The choice of objectives is the heart of the strategy, but a complete approach also describes concretely how the firm plans to meet these objectives. As a result, the strategy explains in practical terms how the firm differentiates itself from competitors, how it earns revenues, and where it earns margins.

Business strategy explains how the firm differentiates, generates revenues, earns margins.

Strategy in business—like strategy in chess—must have tangible objectives, a realistic plan for reaching them, and accurate knowledge of strengths and vulnerabilities. [Photo: Battle of the Somme, soldiers on break playing chess. Querrieu, France, October 1916]

Business strategy explains how the firm differentiates, generates revenues, earns margins.

Strategy in business—like strategy in chess—must have tangible objectives, a realistic plan for reaching them, and accurate knowledge of strengths and vulnerabilities. [Photo: Battle of the Somme, soldiers on break playing chess. Querrieu, France, October 1916]

Strategies Reflect the Firm’s Strengths, Vulnerabilities, Resources, and Opportunities. They also Reflect the Firm’s Competitors and Its Market.

Many different strategies and business models are possible, even for companies in the same industry selling similar products or services. Southwest Airlines (in the US) and Ryan Air (in Europe), for instance, have strategies based on providing low-cost transportation. The approach for Singapore Airlines focuses instead on brand image for luxury and quality service. In competitive industries, each firm formulates a strategy it believes it can exploit.

Formulating Strategy Is All About Meeting Objectives (Goals)

In business, the strategy begins with a focus on the highest level objective in private industry: Increasing owner value. For most companies that is the firm’s reason for being. In practical terms, however, firms achieve this objective only by earning profits. For most firms, therefore, the highest goal can be stated by referring to “profits.” The generic business strategy, therefore, aims first to earn, sustain, and grow profits.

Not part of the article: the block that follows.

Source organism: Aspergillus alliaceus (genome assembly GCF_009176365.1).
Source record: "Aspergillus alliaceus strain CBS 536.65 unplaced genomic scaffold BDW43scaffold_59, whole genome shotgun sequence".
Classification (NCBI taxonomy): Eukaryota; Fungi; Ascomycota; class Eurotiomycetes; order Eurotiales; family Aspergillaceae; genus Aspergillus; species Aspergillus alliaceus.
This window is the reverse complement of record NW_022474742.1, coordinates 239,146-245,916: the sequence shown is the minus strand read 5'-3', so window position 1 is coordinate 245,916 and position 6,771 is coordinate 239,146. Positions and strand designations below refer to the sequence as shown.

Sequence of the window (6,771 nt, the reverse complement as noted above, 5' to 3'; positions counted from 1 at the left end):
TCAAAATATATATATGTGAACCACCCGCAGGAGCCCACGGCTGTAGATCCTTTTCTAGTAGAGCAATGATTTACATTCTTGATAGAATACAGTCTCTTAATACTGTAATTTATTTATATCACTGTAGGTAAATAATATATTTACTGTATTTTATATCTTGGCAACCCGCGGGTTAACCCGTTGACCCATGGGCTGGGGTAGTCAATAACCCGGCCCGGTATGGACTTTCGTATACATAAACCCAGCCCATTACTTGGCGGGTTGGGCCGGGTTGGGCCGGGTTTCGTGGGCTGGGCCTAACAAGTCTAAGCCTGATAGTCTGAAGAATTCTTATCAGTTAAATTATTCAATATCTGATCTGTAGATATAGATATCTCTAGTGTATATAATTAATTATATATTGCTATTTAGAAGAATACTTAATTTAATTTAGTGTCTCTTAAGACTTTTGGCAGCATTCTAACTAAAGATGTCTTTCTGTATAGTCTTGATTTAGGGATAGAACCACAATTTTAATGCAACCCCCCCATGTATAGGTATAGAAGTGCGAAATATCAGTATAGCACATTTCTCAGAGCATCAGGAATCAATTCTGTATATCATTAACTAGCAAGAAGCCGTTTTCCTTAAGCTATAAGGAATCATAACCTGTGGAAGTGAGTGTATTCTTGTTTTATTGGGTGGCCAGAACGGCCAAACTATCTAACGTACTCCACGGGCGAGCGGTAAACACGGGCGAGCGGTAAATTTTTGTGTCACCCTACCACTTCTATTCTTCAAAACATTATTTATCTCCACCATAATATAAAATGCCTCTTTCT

An Abundance of Strategies

Strategy discussions are sometimes confusing because most firms have many strategies, not just a single “business strategy.” Analysts sometimes say marketing strategy when they mean the firm’s competitive strategy. And, a firm’s financial strategy is something different from its pricing strategy, or operational strategy. The firm’s many strategic plans interact, but they have different objectives and different action plans.

The Strategic Framework

The strategic framework is a hierarchy. At the top sits the firm’s overall (or generic) business strategy. Here, the aim is the highest-level business objective: earn, sustain, and grow profits. Some may immediately ask: Exactly how does the firm achieve it’s profit objectives?

Firms in competitive industries answer the “how” question by explaining how the firm competes. For these firms, therefore, the overall business strategy is rightly called a competitive strategy. A “competitive strategy” explains in general terms how the firm differentiates itself from the competition, defines its market, and creates customer demand.

However, detailed and concrete answers to the “how” question lie in lower level strategies, such as the marketing strategy, operational strategy, or financial strategy, The marketing strategy, for instance, might aim to “Achieve leading market share.” Or, “Establish leading brand awareness.” Financial strategy objectives might include: “Maintain sufficient working capital” or “Create a high-leverage capital structure.”

Moving Forward Strategically

As you move forward and embark on your strategic planning, tap into the knowledge and case studies of those who’ve come before you. To hone your strategic thinking skills, take a course on strategy, or speak with contacts in your network about their experiences.

Do you want to formulate winning strategies for your organization? Explore our portfolio of online strategy courses and download the free flowchart to determine which is the best fit for you and your goals.

About the Author

Catherine Cote is a marketing coordinator at Harvard Business School Online. Prior to joining HBS Online, she worked at an early-stage SaaS startup where she found her passion for writing content, and at a digital consulting agency, where she specialized in SEO. Catherine holds a B.A. from Holy Cross, where she studied psychology, education, and Mandarin Chinese. When not at work, you can find her hiking, performing or watching theatre, or hunting for the best burger in Boston.

Step 6: Cascading Goals to Departments and Team Members

Now in your Departments / Teams, you need to create goals to support the organization-wide goals. These goals should still be SMART and are generally (short-term) something to be done in the next 12-18 months. Finally, you should develop an action plan for each goal. Keep the acronym SMART in mind again when setting action items, and make sure they include start and end dates and have someone assigned their responsibility. Since these action items support your previously established goals, it may be helpful to consider action items your immediate plans on the way to achieving your (short-term) goals. In other words, identify all the actions that need to occur in the next 90 days and continue this same process every 90 days until the goal is achieved.

Examples of Cascading Goals:

Step 2: Tracking Goals & Actions